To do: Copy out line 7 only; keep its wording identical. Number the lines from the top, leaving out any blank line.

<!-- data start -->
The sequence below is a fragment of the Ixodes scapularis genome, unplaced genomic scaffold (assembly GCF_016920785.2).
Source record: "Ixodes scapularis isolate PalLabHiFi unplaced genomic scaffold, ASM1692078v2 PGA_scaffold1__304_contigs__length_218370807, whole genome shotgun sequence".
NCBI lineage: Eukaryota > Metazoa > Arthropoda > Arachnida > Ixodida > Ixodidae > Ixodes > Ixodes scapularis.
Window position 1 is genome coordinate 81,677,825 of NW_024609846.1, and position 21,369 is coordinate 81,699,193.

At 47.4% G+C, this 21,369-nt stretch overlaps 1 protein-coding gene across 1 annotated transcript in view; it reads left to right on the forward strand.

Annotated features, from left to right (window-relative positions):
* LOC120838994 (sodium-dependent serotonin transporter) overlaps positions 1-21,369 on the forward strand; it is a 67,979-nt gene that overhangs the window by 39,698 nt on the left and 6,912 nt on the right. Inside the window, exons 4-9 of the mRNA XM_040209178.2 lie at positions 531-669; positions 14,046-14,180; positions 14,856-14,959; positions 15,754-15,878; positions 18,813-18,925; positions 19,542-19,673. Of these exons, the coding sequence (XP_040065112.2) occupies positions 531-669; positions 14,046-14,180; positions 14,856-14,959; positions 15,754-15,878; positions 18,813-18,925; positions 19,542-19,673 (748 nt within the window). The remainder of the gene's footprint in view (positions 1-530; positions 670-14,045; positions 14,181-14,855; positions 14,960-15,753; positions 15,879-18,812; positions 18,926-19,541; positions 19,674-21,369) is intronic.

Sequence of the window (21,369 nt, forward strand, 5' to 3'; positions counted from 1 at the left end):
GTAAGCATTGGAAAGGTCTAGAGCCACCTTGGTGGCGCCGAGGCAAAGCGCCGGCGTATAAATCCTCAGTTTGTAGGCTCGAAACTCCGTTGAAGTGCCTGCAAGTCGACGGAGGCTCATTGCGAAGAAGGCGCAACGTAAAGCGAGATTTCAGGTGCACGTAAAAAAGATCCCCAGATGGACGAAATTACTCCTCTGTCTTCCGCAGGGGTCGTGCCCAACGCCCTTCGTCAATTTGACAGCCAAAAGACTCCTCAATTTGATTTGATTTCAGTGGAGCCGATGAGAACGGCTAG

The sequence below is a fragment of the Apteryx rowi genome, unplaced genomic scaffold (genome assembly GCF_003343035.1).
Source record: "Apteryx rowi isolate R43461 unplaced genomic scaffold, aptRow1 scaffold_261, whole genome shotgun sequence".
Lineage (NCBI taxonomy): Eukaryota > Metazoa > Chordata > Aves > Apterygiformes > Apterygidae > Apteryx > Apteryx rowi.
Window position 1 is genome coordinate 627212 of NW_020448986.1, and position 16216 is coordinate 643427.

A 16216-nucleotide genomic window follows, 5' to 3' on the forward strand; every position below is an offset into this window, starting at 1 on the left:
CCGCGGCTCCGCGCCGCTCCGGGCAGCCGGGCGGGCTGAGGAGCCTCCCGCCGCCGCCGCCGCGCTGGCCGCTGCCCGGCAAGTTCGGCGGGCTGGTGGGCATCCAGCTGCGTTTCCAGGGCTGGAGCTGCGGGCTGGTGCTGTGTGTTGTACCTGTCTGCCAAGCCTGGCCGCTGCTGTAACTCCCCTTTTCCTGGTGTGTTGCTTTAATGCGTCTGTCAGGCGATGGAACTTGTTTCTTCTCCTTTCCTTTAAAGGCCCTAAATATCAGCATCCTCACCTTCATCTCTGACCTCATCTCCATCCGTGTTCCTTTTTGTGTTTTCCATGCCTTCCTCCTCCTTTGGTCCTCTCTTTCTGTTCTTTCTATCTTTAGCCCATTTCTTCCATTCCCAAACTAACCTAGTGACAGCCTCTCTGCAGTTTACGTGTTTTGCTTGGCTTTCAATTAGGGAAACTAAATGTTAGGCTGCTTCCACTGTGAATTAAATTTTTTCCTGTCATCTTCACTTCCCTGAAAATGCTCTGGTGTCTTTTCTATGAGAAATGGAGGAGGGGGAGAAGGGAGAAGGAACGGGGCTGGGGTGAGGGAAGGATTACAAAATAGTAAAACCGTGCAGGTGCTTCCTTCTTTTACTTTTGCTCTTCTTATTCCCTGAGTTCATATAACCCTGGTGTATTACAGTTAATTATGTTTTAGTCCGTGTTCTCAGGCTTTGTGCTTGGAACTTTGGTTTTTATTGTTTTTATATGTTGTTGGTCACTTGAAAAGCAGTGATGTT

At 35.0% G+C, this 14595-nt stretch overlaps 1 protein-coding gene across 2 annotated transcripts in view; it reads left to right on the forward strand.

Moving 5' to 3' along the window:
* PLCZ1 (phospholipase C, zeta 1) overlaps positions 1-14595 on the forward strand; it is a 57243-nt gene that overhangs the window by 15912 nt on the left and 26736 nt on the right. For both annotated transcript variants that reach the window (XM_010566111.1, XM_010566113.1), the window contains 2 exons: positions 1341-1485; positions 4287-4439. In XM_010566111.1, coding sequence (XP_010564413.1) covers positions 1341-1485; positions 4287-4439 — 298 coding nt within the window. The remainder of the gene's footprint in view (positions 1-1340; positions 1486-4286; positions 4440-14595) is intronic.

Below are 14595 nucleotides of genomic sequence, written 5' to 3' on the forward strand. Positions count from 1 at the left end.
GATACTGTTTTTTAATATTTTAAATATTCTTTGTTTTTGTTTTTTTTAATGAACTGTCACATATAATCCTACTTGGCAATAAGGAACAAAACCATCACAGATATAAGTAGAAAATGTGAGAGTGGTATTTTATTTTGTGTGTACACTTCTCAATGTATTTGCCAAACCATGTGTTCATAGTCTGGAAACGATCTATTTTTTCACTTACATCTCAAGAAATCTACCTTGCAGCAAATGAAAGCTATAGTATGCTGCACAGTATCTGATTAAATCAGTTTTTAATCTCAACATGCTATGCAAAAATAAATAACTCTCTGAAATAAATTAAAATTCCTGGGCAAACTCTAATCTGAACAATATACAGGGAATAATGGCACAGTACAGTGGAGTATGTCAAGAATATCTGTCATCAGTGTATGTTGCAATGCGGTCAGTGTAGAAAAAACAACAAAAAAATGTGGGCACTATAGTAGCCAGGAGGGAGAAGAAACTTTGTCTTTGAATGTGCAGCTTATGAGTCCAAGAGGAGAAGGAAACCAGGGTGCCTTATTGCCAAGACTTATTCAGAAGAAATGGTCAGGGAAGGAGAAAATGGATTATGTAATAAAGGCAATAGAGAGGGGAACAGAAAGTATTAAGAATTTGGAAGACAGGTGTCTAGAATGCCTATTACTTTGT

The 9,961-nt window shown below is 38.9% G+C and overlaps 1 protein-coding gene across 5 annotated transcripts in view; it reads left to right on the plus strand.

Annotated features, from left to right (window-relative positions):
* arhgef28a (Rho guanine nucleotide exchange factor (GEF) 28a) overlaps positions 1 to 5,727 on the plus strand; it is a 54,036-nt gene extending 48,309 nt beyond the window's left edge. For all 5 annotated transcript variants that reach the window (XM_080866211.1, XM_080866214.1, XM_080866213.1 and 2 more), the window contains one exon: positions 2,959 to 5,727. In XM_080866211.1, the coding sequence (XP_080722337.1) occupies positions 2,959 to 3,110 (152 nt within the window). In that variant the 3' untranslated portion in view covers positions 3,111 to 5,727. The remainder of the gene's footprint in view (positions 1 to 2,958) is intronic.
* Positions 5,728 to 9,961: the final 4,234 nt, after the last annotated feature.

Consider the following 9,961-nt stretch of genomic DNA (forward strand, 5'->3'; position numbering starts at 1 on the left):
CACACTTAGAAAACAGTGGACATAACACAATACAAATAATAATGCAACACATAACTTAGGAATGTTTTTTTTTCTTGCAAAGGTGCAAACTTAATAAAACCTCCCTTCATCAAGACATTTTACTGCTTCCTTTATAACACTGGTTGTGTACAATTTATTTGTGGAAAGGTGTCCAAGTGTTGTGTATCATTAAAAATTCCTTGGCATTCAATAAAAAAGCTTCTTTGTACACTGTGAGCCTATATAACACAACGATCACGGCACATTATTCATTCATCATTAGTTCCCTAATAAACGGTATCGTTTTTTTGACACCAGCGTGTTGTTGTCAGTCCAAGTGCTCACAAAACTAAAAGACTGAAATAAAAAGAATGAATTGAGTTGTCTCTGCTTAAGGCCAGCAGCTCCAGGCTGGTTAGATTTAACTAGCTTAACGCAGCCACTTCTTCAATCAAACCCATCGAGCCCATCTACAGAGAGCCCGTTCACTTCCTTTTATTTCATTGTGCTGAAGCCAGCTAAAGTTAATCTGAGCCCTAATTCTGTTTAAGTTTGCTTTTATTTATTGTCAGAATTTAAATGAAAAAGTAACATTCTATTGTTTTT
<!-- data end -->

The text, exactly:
* LOC120838994 (sodium-dependent serotonin transporter) overlaps positions 1-21,369 on the forward strand; it is a 67,979-nt gene that overhangs the window by 39,698 nt on the left and 6,912 nt on the right. Inside the window, exons 4-9 of the mRNA XM_040209178.2 lie at positions 531-669; positions 14,046-14,180; positions 14,856-14,959; positions 15,754-15,878; positions 18,813-18,925; positions 19,542-19,673. Of these exons, the coding sequence (XP_040065112.2) occupies positions 531-669; positions 14,046-14,180; positions 14,856-14,959; positions 15,754-15,878; positions 18,813-18,925; positions 19,542-19,673 (748 nt within the window). The remainder of the gene's footprint in view (positions 1-530; positions 670-14,045; positions 14,181-14,855; positions 14,960-15,753; positions 15,879-18,812; positions 18,926-19,541; positions 19,674-21,369) is intronic.